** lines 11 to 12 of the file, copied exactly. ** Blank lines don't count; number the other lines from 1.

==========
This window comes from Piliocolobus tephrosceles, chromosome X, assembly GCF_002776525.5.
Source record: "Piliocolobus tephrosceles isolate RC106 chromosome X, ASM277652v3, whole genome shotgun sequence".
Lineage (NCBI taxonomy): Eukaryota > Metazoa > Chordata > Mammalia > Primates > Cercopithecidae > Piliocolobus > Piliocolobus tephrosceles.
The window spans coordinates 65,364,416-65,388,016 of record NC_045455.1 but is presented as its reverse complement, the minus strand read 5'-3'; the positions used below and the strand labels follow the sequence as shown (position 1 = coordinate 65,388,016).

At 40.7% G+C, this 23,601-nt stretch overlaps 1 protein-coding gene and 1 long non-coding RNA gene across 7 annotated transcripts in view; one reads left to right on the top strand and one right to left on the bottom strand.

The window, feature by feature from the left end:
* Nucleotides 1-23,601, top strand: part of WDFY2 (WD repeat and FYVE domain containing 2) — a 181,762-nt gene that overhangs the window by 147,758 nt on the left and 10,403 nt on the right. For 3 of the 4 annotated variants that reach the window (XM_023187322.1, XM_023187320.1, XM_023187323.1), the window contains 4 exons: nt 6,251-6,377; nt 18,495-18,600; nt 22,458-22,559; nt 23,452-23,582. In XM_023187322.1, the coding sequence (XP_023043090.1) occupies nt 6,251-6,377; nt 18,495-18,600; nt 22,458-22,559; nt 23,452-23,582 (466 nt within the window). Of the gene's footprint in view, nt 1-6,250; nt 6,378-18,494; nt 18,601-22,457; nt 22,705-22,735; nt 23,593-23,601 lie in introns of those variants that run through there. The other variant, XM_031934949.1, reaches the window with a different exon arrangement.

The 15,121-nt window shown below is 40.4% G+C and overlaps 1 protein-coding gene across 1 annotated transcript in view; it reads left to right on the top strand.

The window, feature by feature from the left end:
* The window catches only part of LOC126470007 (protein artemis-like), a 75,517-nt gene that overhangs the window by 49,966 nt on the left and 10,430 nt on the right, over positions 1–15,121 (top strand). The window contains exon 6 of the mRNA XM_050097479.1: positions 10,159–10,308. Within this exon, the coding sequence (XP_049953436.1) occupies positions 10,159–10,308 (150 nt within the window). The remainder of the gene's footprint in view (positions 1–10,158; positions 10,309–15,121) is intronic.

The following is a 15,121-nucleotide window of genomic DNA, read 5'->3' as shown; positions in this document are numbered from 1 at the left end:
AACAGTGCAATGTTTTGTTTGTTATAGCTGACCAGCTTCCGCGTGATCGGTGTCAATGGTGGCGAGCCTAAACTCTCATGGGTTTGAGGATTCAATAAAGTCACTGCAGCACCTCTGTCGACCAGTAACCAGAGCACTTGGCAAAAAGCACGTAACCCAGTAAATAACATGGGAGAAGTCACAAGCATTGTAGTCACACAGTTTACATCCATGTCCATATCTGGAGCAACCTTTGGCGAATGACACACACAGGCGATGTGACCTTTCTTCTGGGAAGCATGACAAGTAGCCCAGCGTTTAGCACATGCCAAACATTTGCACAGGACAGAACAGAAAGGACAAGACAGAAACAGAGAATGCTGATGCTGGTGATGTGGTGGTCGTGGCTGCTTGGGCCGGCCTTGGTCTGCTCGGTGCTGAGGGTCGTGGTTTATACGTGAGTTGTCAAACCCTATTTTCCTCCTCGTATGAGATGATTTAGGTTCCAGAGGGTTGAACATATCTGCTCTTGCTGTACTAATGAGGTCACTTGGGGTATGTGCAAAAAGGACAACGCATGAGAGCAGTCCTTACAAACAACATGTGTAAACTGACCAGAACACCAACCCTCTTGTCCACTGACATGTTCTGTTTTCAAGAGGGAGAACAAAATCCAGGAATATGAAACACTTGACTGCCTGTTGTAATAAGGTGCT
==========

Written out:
The following is a 15,121-nucleotide window of genomic DNA, read 5'->3' as shown; positions in this document are numbered from 1 at the left end:
AACAGTGCAATGTTTTGTTTGTTATAGCTGACCAGCTTCCGCGTGATCGGTGTCAATGGTGGCGAGCCTAAACTCTCATGGGTTTGAGGATTCAATAAAGTCACTGCAGCACCTCTGTCGACCAGTAACCAGAGCACTTGGCAAAAAGCACGTAACCCAGTAAATAACATGGGAGAAGTCACAAGCATTGTAGTCACACAGTTTACATCCATGTCCATATCTGGAGCAACCTTTGGCGAATGACACACACAGGCGATGTGACCTTTCTTCTGGGAAGCATGACAAGTAGCCCAGCGTTTAGCACATGCCAAACATTTGCACAGGACAGAACAGAAAGGACAAGACAGAAACAGAGAATGCTGATGCTGGTGATGTGGTGGTCGTGGCTGCTTGGGCCGGCCTTGGTCTGCTCGGTGCTGAGGGTCGTGGTTTATACGTGAGTTGTCAAACCCTATTTTCCTCCTCGTATGAGATGATTTAGGTTCCAGAGGGTTGAACATATCTGCTCTTGCTGTACTAATGAGGTCACTTGGGGTATGTGCAAAAAGGACAACGCATGAGAGCAGTCCTTACAAACAACATGTGTAAACTGACCAGAACACCAACCCTCTTGTCCACTGACATGTTCTGTTTTCAAGAGGGAGAACAAAATCCAGGAATATGAAACACTTGACTGCCTGTTGTAATAAGGTGCT